Legislation would require readable ingredients lists, allergen info

A bill that would require food manufacturers to print ingredients lists in an easy-to-read format is being stymied by the industry, even though a new survey shows the vast majority of Americans would prefer clearer labels. The Food Allergen Consumer Protection Act (S. 2499/H.R. 4704), sponsored by Representative Nita Lowey (D-NY) and Senator Edward M. Kennedy (D-MA), would require manufacturers to use plain English words to identify the most common food allergens. The bill also would close a loophole that allows common allergens to go undisclosed in spices, colorings, or flavorings and would require the Centers for Disease Control to track food-allergen-related deaths.

Manufacturers of packaged foods are required to print nutrition information in an easy-to-read, standardized format. No such requirements exist for ingredients lists, which are sometimes almost unreadable, due to small, all-capital letters, and with poor contrast. Also under current law, arcane words like “casein” or “semolina” can be used in ingredients lists with no indication that they are derived from “milk” or “wheat.”

In a recent Internet survey conducted for the Center for Science in the Public Interest (CSPI) by TNS Intersearch, 90 percent of respondents preferred labels designed under the proposed Kennedy/Lowey legislation than labels permitted under current regulations (see “Label 1” and “Label 2”, under Related Links). That survey of 1,000 people is nationally representative of Internet-using households.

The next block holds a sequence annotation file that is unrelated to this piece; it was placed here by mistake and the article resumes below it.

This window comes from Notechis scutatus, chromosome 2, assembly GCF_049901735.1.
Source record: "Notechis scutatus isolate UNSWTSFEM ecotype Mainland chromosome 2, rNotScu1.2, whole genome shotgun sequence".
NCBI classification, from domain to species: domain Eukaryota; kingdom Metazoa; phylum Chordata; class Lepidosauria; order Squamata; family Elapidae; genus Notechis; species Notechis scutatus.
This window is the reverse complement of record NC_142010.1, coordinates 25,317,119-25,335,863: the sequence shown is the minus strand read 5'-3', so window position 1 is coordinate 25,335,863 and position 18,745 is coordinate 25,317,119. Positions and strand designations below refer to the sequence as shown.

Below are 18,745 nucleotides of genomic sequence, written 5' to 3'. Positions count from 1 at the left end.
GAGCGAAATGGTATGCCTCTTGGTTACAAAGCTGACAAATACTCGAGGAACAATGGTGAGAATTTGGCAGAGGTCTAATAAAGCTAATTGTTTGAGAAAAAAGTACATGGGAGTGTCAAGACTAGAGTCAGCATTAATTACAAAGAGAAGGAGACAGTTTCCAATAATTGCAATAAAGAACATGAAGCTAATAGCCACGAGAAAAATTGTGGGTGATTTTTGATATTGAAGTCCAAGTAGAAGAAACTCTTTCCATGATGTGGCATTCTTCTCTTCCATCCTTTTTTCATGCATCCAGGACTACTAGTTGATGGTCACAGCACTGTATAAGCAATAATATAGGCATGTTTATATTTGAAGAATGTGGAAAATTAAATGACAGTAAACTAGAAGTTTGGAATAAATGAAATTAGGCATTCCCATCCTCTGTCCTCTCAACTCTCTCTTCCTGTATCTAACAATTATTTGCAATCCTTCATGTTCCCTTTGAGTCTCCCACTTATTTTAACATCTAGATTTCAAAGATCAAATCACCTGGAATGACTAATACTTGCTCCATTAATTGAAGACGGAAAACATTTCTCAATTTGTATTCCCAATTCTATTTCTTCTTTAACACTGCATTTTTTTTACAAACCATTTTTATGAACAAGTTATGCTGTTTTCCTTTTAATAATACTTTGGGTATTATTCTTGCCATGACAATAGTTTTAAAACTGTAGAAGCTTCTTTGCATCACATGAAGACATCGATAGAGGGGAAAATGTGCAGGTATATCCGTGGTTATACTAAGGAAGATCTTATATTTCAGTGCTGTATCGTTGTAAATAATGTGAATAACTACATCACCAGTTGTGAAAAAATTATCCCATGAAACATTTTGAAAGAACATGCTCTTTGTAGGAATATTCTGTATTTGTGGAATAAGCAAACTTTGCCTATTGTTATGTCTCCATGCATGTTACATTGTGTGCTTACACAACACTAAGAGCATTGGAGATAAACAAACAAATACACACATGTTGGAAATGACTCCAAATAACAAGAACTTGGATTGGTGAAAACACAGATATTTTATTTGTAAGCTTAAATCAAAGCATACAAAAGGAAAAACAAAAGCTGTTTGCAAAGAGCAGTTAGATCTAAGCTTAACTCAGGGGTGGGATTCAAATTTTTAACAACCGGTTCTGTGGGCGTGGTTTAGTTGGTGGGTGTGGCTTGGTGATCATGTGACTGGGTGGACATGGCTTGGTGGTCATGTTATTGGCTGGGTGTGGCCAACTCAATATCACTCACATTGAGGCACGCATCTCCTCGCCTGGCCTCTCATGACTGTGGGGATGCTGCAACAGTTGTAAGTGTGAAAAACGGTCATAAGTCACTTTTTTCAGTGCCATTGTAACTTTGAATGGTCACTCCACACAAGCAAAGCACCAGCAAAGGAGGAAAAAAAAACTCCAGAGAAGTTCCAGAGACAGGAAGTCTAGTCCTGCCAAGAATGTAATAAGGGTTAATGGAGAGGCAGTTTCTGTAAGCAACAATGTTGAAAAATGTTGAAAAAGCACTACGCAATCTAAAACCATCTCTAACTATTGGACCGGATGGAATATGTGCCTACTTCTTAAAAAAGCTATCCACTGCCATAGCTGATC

“Easy-to-read Nutrition Facts labels have made it easy for Americans to find out how much fat or fiber is in their foods, but one really has to squint to find out the ingredients,” CSPI executive director Michael F. Jacobson said. “For those who suffer food allergies, this can truly be a life-or-death issue.”

Senate Democrats and Republicans have been working on compromise language to move the legislation out of the Health, Education, Labor, and Pension committee, which Senator Kennedy chairs. Even though Democrats have offered significant concessions, key Republicans on the committee have sided with the food industry, which generally opposes any labeling changes, according to CSPI.

“Last year, the food industry promised to disclose these allergens in plain English on a voluntary basis, but many companies are still not doing that,” Jacobson said.

Approximately four million Americans, including up to six percent of children, are allergic to one type of food or another. Eight ingredients—peanuts, tree nuts, milk, eggs, fish, shellfish, soybeans, and wheat—account for most allergic reactions. About 29,000 people are rushed to hospital emergency rooms each year because of allergic reactions to foods, and some 150 people die each year as a result of food allergies.

Supporters of the legislation include the Food Allergy Initiative, Food Allergy and Anaphylaxis Network, the Consumer Federation of America, Consumers Union, and other groups.